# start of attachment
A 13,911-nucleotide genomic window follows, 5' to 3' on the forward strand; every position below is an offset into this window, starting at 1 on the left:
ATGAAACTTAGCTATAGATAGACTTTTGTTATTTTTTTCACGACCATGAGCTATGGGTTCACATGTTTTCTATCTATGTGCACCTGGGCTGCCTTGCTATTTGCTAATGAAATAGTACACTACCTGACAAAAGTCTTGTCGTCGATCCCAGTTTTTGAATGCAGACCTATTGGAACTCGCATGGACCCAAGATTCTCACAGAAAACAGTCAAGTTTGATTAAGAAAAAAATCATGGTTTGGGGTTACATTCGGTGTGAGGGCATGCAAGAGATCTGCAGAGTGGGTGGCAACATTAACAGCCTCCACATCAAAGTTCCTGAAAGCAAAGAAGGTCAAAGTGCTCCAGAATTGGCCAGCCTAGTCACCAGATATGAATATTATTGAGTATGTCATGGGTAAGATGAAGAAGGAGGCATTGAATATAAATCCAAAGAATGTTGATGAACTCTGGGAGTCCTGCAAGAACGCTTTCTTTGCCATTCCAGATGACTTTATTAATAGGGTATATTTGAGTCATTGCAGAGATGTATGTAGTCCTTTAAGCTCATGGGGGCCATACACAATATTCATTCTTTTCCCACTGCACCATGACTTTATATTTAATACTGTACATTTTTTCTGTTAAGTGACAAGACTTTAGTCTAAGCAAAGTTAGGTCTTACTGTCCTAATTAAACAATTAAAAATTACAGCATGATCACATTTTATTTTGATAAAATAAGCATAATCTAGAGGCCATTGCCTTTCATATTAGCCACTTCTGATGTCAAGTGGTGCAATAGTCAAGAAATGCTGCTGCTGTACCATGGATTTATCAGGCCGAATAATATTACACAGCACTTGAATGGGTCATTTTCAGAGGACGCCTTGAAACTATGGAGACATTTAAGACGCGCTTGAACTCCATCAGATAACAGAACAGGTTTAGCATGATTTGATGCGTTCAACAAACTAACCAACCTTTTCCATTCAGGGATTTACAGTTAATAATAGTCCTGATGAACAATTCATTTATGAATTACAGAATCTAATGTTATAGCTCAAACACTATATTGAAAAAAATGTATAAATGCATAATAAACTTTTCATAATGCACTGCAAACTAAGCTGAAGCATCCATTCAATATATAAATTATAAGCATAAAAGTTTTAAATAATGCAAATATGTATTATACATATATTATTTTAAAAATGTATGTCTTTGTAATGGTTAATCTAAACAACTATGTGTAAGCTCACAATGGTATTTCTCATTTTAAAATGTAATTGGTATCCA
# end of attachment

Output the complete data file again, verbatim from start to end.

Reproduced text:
A 13,911-nucleotide genomic window follows, 5' to 3' on the forward strand; every position below is an offset into this window, starting at 1 on the left:
ATGAAACTTAGCTATAGATAGACTTTTGTTATTTTTTTCACGACCATGAGCTATGGGTTCACATGTTTTCTATCTATGTGCACCTGGGCTGCCTTGCTATTTGCTAATGAAATAGTACACTACCTGACAAAAGTCTTGTCGTCGATCCCAGTTTTTGAATGCAGACCTATTGGAACTCGCATGGACCCAAGATTCTCACAGAAAACAGTCAAGTTTGATTAAGAAAAAAATCATGGTTTGGGGTTACATTCGGTGTGAGGGCATGCAAGAGATCTGCAGAGTGGGTGGCAACATTAACAGCCTCCACATCAAAGTTCCTGAAAGCAAAGAAGGTCAAAGTGCTCCAGAATTGGCCAGCCTAGTCACCAGATATGAATATTATTGAGTATGTCATGGGTAAGATGAAGAAGGAGGCATTGAATATAAATCCAAAGAATGTTGATGAACTCTGGGAGTCCTGCAAGAACGCTTTCTTTGCCATTCCAGATGACTTTATTAATAGGGTATATTTGAGTCATTGCAGAGATGTATGTAGTCCTTTAAGCTCATGGGGGCCATACACAATATTCATTCTTTTCCCACTGCACCATGACTTTATATTTAATACTGTACATTTTTTCTGTTAAGTGACAAGACTTTAGTCTAAGCAAAGTTAGGTCTTACTGTCCTAATTAAACAATTAAAAATTACAGCATGATCACATTTTATTTTGATAAAATAAGCATAATCTAGAGGCCATTGCCTTTCATATTAGCCACTTCTGATGTCAAGTGGTGCAATAGTCAAGAAATGCTGCTGCTGTACCATGGATTTATCAGGCCGAATAATATTACACAGCACTTGAATGGGTCATTTTCAGAGGACGCCTTGAAACTATGGAGACATTTAAGACGCGCTTGAACTCCATCAGATAACAGAACAGGTTTAGCATGATTTGATGCGTTCAACAAACTAACCAACCTTTTCCATTCAGGGATTTACAGTTAATAATAGTCCTGATGAACAATTCATTTATGAATTACAGAATCTAATGTTATAGCTCAAACACTATATTGAAAAAAATGTATAAATGCATAATAAACTTTTCATAATGCACTGCAAACTAAGCTGAAGCATCCATTCAATATATAAATTATAAGCATAAAAGTTTTAAATAATGCAAATATGTATTATACATATATTATTTTAAAAATGTATGTCTTTGTAATGGTTAATCTAAACAACTATGTGTAAGCTCACAATGGTATTTCTCATTTTAAAATGTAATTGGTATCCA